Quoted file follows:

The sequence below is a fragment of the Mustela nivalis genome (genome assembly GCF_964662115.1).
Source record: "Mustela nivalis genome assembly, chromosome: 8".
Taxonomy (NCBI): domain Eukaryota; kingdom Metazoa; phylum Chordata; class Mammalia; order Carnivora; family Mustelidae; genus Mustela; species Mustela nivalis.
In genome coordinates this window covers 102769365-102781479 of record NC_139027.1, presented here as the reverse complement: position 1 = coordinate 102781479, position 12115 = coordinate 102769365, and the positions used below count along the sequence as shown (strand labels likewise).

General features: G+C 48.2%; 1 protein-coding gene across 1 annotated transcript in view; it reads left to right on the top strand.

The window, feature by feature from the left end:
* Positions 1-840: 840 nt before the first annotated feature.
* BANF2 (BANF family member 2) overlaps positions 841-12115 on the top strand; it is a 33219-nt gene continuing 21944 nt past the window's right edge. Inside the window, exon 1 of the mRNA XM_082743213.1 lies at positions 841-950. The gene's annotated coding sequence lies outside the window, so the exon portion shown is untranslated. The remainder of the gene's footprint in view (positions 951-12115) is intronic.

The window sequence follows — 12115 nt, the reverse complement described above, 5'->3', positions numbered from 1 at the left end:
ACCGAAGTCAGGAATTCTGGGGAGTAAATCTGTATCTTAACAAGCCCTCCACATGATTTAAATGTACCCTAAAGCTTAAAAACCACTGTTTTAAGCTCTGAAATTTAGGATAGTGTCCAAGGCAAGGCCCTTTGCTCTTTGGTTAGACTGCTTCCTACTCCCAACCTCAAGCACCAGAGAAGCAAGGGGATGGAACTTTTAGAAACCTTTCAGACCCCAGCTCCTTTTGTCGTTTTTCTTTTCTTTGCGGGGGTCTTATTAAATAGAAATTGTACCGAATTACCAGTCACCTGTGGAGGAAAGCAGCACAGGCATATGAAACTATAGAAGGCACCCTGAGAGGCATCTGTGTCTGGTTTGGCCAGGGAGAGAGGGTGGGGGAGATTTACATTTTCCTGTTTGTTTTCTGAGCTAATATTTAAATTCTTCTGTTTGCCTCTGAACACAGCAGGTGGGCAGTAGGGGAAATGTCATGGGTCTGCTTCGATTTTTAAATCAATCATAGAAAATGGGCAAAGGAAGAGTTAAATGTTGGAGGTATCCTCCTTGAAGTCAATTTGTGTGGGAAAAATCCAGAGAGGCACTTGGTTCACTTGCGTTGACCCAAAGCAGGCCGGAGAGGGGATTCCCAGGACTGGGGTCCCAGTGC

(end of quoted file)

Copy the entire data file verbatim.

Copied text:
The sequence below is a fragment of the Mustela nivalis genome (genome assembly GCF_964662115.1).
Source record: "Mustela nivalis genome assembly, chromosome: 8".
Taxonomy (NCBI): domain Eukaryota; kingdom Metazoa; phylum Chordata; class Mammalia; order Carnivora; family Mustelidae; genus Mustela; species Mustela nivalis.
In genome coordinates this window covers 102769365-102781479 of record NC_139027.1, presented here as the reverse complement: position 1 = coordinate 102781479, position 12115 = coordinate 102769365, and the positions used below count along the sequence as shown (strand labels likewise).

General features: G+C 48.2%; 1 protein-coding gene across 1 annotated transcript in view; it reads left to right on the top strand.

The window, feature by feature from the left end:
* Positions 1-840: 840 nt before the first annotated feature.
* BANF2 (BANF family member 2) overlaps positions 841-12115 on the top strand; it is a 33219-nt gene continuing 21944 nt past the window's right edge. Inside the window, exon 1 of the mRNA XM_082743213.1 lies at positions 841-950. The gene's annotated coding sequence lies outside the window, so the exon portion shown is untranslated. The remainder of the gene's footprint in view (positions 951-12115) is intronic.

The window sequence follows — 12115 nt, the reverse complement described above, 5'->3', positions numbered from 1 at the left end:
ACCGAAGTCAGGAATTCTGGGGAGTAAATCTGTATCTTAACAAGCCCTCCACATGATTTAAATGTACCCTAAAGCTTAAAAACCACTGTTTTAAGCTCTGAAATTTAGGATAGTGTCCAAGGCAAGGCCCTTTGCTCTTTGGTTAGACTGCTTCCTACTCCCAACCTCAAGCACCAGAGAAGCAAGGGGATGGAACTTTTAGAAACCTTTCAGACCCCAGCTCCTTTTGTCGTTTTTCTTTTCTTTGCGGGGGTCTTATTAAATAGAAATTGTACCGAATTACCAGTCACCTGTGGAGGAAAGCAGCACAGGCATATGAAACTATAGAAGGCACCCTGAGAGGCATCTGTGTCTGGTTTGGCCAGGGAGAGAGGGTGGGGGAGATTTACATTTTCCTGTTTGTTTTCTGAGCTAATATTTAAATTCTTCTGTTTGCCTCTGAACACAGCAGGTGGGCAGTAGGGGAAATGTCATGGGTCTGCTTCGATTTTTAAATCAATCATAGAAAATGGGCAAAGGAAGAGTTAAATGTTGGAGGTATCCTCCTTGAAGTCAATTTGTGTGGGAAAAATCCAGAGAGGCACTTGGTTCACTTGCGTTGACCCAAAGCAGGCCGGAGAGGGGATTCCCAGGACTGGGGTCCCAGTGC